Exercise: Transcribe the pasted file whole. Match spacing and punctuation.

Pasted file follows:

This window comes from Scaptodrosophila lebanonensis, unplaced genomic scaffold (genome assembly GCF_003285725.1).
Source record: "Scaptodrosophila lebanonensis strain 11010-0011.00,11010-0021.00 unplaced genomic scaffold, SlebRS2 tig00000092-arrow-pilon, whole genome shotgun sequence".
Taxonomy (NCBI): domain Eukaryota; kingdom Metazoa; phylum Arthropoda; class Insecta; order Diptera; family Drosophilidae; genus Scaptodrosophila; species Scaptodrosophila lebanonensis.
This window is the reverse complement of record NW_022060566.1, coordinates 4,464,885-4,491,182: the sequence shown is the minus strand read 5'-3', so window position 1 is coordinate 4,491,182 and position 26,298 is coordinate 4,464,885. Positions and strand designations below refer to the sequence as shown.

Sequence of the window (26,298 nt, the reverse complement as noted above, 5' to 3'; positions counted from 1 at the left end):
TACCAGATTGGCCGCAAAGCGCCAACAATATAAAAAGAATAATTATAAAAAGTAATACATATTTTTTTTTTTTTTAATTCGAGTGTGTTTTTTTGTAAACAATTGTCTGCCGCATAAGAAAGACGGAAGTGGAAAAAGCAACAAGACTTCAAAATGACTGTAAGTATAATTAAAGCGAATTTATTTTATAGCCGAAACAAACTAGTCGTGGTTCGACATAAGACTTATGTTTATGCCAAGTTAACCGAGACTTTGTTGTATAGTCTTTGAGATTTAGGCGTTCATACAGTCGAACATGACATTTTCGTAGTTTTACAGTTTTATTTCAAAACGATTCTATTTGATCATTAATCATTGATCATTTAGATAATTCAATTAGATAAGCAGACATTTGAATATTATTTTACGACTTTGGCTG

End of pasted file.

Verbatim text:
This window comes from Scaptodrosophila lebanonensis, unplaced genomic scaffold (genome assembly GCF_003285725.1).
Source record: "Scaptodrosophila lebanonensis strain 11010-0011.00,11010-0021.00 unplaced genomic scaffold, SlebRS2 tig00000092-arrow-pilon, whole genome shotgun sequence".
Taxonomy (NCBI): domain Eukaryota; kingdom Metazoa; phylum Arthropoda; class Insecta; order Diptera; family Drosophilidae; genus Scaptodrosophila; species Scaptodrosophila lebanonensis.
This window is the reverse complement of record NW_022060566.1, coordinates 4,464,885-4,491,182: the sequence shown is the minus strand read 5'-3', so window position 1 is coordinate 4,491,182 and position 26,298 is coordinate 4,464,885. Positions and strand designations below refer to the sequence as shown.

Sequence of the window (26,298 nt, the reverse complement as noted above, 5' to 3'; positions counted from 1 at the left end):
TACCAGATTGGCCGCAAAGCGCCAACAATATAAAAAGAATAATTATAAAAAGTAATACATATTTTTTTTTTTTTTAATTCGAGTGTGTTTTTTTGTAAACAATTGTCTGCCGCATAAGAAAGACGGAAGTGGAAAAAGCAACAAGACTTCAAAATGACTGTAAGTATAATTAAAGCGAATTTATTTTATAGCCGAAACAAACTAGTCGTGGTTCGACATAAGACTTATGTTTATGCCAAGTTAACCGAGACTTTGTTGTATAGTCTTTGAGATTTAGGCGTTCATACAGTCGAACATGACATTTTCGTAGTTTTACAGTTTTATTTCAAAACGATTCTATTTGATCATTAATCATTGATCATTTAGATAATTCAATTAGATAAGCAGACATTTGAATATTATTTTACGACTTTGGCTG